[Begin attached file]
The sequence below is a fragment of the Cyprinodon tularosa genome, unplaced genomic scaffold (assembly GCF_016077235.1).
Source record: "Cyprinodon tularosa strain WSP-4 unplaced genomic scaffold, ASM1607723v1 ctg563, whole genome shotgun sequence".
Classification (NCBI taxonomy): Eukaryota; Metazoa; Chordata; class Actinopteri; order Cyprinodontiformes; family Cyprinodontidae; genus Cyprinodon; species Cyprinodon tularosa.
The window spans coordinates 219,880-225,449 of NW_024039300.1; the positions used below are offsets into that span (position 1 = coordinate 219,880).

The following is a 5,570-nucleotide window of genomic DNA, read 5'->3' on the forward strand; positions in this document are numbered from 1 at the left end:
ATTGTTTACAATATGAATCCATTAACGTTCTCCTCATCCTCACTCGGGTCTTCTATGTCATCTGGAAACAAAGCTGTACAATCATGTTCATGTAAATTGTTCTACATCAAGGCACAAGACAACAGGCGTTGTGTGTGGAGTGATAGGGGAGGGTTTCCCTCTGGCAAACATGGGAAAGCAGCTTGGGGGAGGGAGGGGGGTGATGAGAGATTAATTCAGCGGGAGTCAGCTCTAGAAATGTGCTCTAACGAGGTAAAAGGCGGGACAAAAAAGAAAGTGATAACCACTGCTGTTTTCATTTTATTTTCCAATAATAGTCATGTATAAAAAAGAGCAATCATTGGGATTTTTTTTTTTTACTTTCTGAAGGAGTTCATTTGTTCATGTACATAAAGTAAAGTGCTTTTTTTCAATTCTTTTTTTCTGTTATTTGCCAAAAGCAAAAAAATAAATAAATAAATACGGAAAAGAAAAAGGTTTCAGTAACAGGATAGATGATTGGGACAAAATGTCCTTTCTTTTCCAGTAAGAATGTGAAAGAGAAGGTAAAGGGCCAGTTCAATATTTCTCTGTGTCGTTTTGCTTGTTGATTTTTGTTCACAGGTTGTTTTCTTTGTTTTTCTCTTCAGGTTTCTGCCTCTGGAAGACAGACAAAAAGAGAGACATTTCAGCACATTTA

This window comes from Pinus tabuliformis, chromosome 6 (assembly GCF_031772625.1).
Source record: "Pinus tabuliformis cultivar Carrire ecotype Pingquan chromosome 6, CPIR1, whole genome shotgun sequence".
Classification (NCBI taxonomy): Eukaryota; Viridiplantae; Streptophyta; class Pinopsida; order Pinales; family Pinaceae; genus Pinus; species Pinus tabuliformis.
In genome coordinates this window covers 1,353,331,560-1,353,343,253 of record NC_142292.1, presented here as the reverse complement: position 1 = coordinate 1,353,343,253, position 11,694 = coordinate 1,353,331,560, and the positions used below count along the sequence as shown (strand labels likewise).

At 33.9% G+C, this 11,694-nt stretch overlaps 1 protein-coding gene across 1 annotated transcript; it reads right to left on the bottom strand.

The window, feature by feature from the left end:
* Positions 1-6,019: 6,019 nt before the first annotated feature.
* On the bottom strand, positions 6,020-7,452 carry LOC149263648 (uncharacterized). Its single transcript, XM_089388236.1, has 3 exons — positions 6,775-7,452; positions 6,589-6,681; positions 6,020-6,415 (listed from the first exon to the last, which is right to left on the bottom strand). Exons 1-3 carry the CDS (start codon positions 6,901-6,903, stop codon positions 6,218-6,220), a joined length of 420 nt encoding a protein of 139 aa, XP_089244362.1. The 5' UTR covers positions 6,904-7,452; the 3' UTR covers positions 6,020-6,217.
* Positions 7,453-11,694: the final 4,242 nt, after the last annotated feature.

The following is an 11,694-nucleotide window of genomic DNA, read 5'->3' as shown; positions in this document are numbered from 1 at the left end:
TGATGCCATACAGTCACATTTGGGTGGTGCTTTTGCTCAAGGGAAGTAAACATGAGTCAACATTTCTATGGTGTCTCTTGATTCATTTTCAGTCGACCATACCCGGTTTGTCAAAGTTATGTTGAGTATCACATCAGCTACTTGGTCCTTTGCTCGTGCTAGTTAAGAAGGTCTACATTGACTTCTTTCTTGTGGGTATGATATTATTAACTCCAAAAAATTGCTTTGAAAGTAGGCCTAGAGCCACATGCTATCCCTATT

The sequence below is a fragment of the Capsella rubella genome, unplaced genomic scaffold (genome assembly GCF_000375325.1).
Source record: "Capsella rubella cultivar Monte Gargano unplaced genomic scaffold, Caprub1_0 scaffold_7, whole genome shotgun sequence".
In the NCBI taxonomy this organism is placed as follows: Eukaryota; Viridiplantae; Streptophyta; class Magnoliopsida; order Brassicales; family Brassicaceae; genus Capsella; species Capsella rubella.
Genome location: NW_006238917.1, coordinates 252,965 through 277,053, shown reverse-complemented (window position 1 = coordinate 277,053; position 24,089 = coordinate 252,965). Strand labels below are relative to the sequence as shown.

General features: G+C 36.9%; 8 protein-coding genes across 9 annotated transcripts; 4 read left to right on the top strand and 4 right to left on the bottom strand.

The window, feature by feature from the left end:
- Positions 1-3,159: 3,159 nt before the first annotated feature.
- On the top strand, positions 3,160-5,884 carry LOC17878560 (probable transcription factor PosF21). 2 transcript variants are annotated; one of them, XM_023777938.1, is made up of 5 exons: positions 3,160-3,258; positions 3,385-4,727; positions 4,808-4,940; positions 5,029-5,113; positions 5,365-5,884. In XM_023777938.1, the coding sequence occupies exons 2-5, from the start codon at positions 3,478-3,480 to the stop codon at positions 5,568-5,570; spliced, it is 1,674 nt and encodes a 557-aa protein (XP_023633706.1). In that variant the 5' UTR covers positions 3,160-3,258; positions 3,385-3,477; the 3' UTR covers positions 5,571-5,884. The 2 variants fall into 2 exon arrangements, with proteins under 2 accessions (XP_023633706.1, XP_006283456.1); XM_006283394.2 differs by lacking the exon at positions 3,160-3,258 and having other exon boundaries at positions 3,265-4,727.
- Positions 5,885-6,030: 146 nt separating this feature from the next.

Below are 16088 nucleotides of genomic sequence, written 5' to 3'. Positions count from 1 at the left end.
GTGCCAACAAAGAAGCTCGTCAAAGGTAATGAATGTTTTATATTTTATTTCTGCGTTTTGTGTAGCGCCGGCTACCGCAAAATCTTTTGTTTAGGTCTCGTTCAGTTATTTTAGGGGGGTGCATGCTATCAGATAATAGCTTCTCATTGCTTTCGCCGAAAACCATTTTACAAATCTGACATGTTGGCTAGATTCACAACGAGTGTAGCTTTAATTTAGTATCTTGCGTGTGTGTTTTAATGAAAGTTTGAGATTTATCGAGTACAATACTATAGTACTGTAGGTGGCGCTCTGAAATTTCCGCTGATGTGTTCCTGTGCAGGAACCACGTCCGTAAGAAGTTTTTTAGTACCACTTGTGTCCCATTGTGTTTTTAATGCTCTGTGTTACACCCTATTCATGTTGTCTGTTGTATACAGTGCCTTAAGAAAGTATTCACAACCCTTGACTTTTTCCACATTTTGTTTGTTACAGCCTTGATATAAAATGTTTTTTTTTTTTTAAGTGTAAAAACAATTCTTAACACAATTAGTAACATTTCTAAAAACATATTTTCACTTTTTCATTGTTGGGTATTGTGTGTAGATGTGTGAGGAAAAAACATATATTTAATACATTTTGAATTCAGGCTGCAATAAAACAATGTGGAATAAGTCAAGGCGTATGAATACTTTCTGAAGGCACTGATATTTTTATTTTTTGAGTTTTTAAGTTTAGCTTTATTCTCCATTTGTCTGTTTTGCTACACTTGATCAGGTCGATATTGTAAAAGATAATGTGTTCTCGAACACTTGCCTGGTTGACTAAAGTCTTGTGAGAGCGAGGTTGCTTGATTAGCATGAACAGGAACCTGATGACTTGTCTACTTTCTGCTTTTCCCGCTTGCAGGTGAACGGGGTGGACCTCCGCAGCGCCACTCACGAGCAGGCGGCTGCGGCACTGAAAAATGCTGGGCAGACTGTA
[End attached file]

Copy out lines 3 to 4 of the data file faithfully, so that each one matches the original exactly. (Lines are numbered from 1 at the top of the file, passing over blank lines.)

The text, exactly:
Classification (NCBI taxonomy): Eukaryota; Metazoa; Chordata; class Actinopteri; order Cyprinodontiformes; family Cyprinodontidae; genus Cyprinodon; species Cyprinodon tularosa.
The window spans coordinates 219,880-225,449 of NW_024039300.1; the positions used below are offsets into that span (position 1 = coordinate 219,880).